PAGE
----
An Approach to Business Modeling for Sustainable Personal Road Transport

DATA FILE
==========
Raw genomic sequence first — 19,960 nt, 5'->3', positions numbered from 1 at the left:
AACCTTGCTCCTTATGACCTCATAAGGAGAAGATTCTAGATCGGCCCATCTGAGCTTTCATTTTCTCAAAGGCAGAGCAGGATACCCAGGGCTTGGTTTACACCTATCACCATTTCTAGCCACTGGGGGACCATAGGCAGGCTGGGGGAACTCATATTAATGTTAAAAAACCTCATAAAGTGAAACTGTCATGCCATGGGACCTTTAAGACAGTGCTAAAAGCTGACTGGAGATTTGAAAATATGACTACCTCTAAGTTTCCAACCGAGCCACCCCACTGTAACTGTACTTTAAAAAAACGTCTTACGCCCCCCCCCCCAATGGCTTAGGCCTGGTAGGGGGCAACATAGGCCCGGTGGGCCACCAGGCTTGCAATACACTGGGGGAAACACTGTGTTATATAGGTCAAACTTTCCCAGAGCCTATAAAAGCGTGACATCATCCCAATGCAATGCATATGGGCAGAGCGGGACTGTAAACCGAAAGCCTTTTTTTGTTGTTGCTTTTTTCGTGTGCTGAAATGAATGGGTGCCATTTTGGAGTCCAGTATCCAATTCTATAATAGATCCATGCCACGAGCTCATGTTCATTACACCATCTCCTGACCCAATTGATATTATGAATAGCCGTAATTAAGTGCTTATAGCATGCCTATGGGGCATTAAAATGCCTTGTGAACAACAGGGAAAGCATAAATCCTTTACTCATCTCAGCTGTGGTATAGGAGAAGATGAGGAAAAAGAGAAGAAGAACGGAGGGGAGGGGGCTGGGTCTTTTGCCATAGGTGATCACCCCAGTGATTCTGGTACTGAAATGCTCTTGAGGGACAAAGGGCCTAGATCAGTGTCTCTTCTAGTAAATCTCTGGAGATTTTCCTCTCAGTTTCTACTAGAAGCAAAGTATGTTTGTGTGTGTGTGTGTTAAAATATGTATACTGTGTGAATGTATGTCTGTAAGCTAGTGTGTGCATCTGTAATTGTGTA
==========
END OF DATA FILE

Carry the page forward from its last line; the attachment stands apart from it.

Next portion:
Sammanfattning: Between 1950 and 2013 the total amount of Swedish travelling has increased from about 20 billion to about 140 billion passenger kilometers. This included an increase in travelling with private cars from about 3 billion to about 105 billion passenger kilometers, and in bus travelling from about 2.5 billion to about 5 billion passenger kilometers. The European commission has indicated that public transportation (if powered by clean fuels) is a suitable way to reduce environmental and health problems. This thesis focuses on sustainable personal road transport, and aims to develop and test a new approach to examining the economic and socio-ecological sustainability effects of various road vehicles for private travelling and related business models. A special focus is set on comparing various bus systems for public transport and ways (business models) for private people to access cars. The main comparison parameters are the total cost of ownership and carbon dioxide emissions of different energy carriers for buses and cars. The Design Research Methodology is used to guide the research approach. The approach also builds on the Framework for Strategic Sustainable Development, which includes, for example, principles that define any sustainable future and a strategic planning process. The approach first employs Strategic Life Cycle Assessment to give a quick overview of sustainability challenges in each bus life cycle stage from raw materials to end of life. Several analysis tools such as Life Cycle Costing, Life Cycle Analysis, Product Service System, and Business Model Canvas mapping are then iteratively used to ”dig deeper” into identified prioritized challenges. Literature reviews, interviews, and simulations are used as supporting methods. The results from a first theoretical test of the new approach suggest that a shift from diesel buses to electric buses (powered by renewable energy) could significantly lower carbon dioxide emissions, while also significantly lowering the total cost of ownership. The theoretical calculations were followed up by testing of electric buses in real operation in eight Swedish municipalities. The tests verified the theoretical results, and showed that electric buses are better than diesel buses both from a sustainability point of view and a cost point of view, and also that electric bus operation is a practically viable alternative for public transport. The new approach was tested also by comparing a variety of business models for private car travelling. The results indicate, among other things, that only people who travel more than 13.500 kilometers per year would benefit from owning a car. In all, the thesis suggests a simultaneous shift from diesel buses to electric buses in public transport and, for the majority of the car drivers that drive less than 13.500 kilometers per year, switching from car ownership to car use services would be favourable for an affordable transition of the transport sector towards sustainability.
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